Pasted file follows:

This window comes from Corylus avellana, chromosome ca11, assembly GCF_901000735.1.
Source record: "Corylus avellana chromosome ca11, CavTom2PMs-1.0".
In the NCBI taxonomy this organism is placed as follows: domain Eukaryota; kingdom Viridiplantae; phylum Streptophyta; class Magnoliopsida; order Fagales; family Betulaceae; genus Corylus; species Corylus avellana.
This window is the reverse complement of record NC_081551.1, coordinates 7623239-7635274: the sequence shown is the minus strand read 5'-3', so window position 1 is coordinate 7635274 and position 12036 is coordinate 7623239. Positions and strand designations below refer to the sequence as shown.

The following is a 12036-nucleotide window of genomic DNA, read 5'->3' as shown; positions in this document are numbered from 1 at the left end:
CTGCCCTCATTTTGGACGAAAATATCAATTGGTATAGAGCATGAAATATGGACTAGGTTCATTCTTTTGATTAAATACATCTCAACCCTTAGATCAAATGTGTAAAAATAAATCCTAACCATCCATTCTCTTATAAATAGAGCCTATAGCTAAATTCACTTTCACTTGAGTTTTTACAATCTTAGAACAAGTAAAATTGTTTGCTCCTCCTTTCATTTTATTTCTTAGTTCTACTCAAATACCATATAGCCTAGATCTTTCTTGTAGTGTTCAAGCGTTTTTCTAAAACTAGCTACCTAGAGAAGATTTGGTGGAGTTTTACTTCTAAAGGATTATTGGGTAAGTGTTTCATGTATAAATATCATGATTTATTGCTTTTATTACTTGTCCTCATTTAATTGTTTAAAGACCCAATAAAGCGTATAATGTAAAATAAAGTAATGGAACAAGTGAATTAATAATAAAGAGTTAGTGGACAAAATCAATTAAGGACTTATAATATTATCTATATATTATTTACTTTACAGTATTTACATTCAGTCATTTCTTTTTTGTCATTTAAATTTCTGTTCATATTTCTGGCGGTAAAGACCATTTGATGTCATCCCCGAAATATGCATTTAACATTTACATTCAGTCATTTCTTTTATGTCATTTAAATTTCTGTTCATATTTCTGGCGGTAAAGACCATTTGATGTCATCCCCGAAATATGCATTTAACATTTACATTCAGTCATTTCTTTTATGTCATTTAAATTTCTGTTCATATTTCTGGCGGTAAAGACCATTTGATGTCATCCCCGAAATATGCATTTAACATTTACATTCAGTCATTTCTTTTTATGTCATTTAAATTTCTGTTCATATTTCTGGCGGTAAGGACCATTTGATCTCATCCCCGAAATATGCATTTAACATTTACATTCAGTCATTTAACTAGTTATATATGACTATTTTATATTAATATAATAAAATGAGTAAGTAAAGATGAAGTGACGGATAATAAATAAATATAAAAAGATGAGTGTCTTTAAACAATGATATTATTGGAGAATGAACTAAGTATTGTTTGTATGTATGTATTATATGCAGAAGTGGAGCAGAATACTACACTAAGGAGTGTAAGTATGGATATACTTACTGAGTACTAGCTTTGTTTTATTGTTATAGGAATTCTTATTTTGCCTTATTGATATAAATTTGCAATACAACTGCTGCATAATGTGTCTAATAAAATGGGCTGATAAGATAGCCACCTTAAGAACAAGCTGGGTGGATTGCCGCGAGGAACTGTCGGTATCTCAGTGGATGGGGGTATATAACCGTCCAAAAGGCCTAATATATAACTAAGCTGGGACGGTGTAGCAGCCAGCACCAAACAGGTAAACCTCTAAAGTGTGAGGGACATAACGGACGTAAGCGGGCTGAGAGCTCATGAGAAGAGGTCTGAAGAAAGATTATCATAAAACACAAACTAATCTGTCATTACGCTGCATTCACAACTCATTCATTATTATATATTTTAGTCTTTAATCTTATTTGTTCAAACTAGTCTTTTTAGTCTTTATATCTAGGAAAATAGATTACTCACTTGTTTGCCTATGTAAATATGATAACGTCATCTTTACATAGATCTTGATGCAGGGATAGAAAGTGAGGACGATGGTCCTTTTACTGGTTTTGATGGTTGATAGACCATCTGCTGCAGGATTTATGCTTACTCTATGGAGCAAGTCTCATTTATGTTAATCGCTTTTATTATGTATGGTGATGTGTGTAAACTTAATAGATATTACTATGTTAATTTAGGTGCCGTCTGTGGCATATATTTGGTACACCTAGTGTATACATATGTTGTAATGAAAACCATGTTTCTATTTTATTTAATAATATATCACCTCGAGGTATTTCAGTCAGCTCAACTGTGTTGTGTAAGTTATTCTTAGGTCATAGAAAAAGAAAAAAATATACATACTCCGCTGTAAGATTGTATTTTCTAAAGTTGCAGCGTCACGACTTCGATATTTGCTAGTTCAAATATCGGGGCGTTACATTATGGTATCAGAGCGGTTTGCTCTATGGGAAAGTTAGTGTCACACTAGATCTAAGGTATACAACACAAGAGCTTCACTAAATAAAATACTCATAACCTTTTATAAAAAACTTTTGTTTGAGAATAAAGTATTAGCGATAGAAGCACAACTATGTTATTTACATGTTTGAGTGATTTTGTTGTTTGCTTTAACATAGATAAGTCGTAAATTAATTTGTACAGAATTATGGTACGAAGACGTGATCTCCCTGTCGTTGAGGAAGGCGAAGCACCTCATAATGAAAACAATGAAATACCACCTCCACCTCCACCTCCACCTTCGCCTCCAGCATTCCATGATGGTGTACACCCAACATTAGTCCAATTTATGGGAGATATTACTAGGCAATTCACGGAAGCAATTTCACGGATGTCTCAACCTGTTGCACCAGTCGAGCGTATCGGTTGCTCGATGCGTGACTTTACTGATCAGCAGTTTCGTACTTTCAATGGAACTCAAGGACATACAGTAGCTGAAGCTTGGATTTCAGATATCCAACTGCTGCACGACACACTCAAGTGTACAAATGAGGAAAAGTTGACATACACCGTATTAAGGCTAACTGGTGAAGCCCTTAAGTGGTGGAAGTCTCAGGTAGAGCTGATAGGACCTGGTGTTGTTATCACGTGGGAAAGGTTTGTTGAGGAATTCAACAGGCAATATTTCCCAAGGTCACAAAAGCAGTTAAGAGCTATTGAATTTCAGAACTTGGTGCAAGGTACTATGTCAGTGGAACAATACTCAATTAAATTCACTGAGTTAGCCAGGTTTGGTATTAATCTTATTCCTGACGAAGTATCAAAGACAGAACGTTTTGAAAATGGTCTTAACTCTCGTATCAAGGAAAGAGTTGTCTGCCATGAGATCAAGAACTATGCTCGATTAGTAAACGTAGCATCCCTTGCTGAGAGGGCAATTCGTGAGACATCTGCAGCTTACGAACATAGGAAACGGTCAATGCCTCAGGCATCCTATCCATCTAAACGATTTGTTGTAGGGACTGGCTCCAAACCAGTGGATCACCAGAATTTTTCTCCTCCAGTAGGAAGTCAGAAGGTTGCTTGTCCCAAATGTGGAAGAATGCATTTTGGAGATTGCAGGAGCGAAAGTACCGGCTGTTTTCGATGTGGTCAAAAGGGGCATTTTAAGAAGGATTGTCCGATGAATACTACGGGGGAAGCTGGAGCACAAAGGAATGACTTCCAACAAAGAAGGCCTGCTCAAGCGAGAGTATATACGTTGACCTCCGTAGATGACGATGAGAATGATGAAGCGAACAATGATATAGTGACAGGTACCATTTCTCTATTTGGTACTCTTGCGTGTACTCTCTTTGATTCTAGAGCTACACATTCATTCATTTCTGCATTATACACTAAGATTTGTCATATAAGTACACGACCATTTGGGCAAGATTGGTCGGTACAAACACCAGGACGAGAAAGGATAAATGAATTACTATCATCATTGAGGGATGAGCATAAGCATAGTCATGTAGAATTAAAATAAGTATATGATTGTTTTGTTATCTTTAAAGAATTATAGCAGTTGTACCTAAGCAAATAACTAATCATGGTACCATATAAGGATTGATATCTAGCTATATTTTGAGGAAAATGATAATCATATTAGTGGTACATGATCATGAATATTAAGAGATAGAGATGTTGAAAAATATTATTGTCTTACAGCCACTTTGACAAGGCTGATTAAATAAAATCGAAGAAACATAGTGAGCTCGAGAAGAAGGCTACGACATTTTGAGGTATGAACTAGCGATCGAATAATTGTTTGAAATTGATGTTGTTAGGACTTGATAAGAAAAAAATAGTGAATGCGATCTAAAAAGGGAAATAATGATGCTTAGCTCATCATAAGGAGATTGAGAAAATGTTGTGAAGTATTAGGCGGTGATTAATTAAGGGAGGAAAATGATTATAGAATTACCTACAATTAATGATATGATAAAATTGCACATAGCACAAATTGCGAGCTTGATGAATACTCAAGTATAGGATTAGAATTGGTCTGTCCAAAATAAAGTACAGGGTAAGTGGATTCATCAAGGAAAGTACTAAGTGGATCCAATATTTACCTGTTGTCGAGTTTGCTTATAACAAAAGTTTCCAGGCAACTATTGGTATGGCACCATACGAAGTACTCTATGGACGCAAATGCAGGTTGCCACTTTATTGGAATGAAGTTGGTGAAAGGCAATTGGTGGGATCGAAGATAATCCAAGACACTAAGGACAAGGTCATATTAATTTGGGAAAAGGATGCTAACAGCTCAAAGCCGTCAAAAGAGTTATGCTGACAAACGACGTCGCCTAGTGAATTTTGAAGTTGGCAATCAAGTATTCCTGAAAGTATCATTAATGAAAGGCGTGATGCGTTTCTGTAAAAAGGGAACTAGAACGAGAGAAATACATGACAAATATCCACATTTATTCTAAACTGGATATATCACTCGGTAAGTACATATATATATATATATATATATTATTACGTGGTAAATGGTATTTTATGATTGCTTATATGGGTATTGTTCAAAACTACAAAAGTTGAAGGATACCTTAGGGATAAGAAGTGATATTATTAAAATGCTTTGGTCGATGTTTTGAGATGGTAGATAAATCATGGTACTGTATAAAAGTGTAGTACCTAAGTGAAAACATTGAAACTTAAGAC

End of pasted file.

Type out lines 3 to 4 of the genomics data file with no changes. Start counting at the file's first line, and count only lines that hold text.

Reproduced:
In the NCBI taxonomy this organism is placed as follows: domain Eukaryota; kingdom Viridiplantae; phylum Streptophyta; class Magnoliopsida; order Fagales; family Betulaceae; genus Corylus; species Corylus avellana.
This window is the reverse complement of record NC_081551.1, coordinates 7623239-7635274: the sequence shown is the minus strand read 5'-3', so window position 1 is coordinate 7635274 and position 12036 is coordinate 7623239. Positions and strand designations below refer to the sequence as shown.